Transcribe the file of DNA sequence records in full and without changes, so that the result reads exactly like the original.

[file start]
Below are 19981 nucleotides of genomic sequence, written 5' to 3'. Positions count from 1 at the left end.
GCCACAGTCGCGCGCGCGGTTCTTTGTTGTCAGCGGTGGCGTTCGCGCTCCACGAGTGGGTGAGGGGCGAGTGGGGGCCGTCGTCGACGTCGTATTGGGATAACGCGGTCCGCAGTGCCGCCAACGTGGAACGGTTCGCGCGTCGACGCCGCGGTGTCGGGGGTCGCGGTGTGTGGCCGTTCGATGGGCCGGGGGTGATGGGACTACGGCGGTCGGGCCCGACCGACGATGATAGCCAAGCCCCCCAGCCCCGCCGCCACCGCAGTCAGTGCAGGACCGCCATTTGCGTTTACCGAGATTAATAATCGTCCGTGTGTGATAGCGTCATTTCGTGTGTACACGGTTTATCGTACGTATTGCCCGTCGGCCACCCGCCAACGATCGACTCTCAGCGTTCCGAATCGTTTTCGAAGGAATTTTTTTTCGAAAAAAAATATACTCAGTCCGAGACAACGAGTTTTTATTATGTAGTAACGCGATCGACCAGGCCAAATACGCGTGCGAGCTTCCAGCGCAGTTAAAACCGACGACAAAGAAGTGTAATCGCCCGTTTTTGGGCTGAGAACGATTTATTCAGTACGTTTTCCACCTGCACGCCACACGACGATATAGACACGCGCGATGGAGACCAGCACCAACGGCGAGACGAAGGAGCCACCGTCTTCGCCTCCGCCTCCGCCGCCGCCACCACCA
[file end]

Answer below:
Below are 19981 nucleotides of genomic sequence, written 5' to 3'. Positions count from 1 at the left end.
GCCACAGTCGCGCGCGCGGTTCTTTGTTGTCAGCGGTGGCGTTCGCGCTCCACGAGTGGGTGAGGGGCGAGTGGGGGCCGTCGTCGACGTCGTATTGGGATAACGCGGTCCGCAGTGCCGCCAACGTGGAACGGTTCGCGCGTCGACGCCGCGGTGTCGGGGGTCGCGGTGTGTGGCCGTTCGATGGGCCGGGGGTGATGGGACTACGGCGGTCGGGCCCGACCGACGATGATAGCCAAGCCCCCCAGCCCCGCCGCCACCGCAGTCAGTGCAGGACCGCCATTTGCGTTTACCGAGATTAATAATCGTCCGTGTGTGATAGCGTCATTTCGTGTGTACACGGTTTATCGTACGTATTGCCCGTCGGCCACCCGCCAACGATCGACTCTCAGCGTTCCGAATCGTTTTCGAAGGAATTTTTTTTCGAAAAAAAATATACTCAGTCCGAGACAACGAGTTTTTATTATGTAGTAACGCGATCGACCAGGCCAAATACGCGTGCGAGCTTCCAGCGCAGTTAAAACCGACGACAAAGAAGTGTAATCGCCCGTTTTTGGGCTGAGAACGATTTATTCAGTACGTTTTCCACCTGCACGCCACACGACGATATAGACACGCGCGATGGAGACCAGCACCAACGGCGAGACGAAGGAGCCACCGTCTTCGCCTCCGCCTCCGCCGCCGCCACCACCA